At the end of this course, you will walk away with excellent knowledge of how the body works, and relevant knowledge to support future study in the field of biomedical and life sciences.

The course will be running in both session one (9 – 20 July 2018) and session two (23 July – 3 August 2018). The application deadline is 15 May 2018, and early application is advised. For more information, please check our website.

When you enrolled on the Pre-University Summer School , you can download the King’s mobile app which provides information about summer accommodation, social and sports activities, advice and tips on your stay in London, as well as FAQs. This app will help you in your student journey and will allow you to have offline access to all pre-arrival information.

Bringing Ancient Languages into a Modern Classroom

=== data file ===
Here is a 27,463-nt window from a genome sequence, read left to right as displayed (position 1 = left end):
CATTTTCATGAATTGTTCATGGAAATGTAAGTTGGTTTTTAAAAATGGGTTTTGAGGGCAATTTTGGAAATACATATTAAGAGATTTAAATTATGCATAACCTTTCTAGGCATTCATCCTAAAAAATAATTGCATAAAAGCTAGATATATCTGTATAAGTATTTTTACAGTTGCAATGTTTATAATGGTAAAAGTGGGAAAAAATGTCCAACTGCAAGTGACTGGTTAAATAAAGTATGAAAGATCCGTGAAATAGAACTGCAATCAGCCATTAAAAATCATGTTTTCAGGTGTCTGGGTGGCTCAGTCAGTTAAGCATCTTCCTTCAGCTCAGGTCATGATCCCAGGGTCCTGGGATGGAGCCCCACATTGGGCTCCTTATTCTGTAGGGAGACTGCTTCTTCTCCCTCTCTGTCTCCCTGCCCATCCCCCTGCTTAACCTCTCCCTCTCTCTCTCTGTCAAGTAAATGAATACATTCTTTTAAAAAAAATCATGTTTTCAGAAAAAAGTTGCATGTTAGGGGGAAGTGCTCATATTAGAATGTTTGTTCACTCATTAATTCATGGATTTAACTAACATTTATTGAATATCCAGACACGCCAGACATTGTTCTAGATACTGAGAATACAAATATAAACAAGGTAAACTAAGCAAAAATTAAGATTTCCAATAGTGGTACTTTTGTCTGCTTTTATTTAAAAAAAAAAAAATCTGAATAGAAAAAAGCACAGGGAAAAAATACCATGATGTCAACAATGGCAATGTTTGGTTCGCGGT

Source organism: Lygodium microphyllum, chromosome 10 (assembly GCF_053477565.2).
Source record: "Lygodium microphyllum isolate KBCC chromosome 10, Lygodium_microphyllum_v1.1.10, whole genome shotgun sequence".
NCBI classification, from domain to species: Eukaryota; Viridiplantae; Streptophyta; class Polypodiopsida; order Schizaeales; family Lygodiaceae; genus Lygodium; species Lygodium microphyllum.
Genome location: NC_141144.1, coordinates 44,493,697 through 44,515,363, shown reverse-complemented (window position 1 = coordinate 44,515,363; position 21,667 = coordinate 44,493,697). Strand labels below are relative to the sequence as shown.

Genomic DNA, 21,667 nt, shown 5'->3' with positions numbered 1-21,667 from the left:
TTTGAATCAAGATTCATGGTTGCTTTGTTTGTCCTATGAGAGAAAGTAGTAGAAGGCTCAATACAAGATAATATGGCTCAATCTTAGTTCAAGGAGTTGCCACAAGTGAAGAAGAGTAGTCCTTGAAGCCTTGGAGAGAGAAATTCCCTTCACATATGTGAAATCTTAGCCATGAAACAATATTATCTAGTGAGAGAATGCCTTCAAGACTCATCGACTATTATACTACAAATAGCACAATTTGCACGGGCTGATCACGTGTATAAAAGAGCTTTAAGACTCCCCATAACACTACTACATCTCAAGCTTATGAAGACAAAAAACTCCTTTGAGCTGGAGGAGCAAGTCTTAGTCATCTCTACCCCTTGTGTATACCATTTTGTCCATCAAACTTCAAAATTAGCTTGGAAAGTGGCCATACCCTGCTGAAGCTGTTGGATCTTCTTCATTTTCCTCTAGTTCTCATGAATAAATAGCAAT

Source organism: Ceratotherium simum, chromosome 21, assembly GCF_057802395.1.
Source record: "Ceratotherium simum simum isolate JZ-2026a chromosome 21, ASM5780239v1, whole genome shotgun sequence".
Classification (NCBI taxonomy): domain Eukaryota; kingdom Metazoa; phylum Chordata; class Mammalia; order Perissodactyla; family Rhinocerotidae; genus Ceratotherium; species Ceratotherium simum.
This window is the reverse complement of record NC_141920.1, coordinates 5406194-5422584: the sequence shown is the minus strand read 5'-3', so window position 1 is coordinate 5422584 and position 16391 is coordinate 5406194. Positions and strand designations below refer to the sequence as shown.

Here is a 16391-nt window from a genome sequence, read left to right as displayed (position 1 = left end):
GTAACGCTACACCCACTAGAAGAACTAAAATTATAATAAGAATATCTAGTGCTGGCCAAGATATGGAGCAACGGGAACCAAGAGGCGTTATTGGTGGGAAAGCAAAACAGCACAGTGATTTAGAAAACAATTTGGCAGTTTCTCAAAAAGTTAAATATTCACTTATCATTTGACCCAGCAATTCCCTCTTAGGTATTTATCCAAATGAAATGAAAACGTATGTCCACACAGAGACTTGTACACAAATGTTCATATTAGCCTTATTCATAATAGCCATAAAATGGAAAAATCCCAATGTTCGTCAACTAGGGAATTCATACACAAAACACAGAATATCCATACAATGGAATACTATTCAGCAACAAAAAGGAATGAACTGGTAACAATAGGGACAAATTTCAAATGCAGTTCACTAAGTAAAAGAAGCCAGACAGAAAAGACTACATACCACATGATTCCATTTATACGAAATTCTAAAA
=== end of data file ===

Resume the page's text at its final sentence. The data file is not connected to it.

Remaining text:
Who isn’t fascinated by the languages of the past? Whether you’re hoping to go on an Indiana-Jones-style adventure, read ancient sacred texts, learn from the past or simply hope to learn modern languages more easily, learning an ancient language such as Ancient Greek or Latin may be your answer.

The Undergraduate Summer School is offering modules in Ancient Languages, running in Session one (2 – 20 July 2018) and Session two (23 July – 10 August 2018).

Ancient Greek (Intensive Beginners)
This is a beginner-level intensive module that gives you the opportunity to translate basic English into Greek, and to read very simple texts in Greek. This course is ideal for students who are interested in the Hellenic world, and want to study for a Masters or Doctoral degree thus acquiring an essential skill for future research.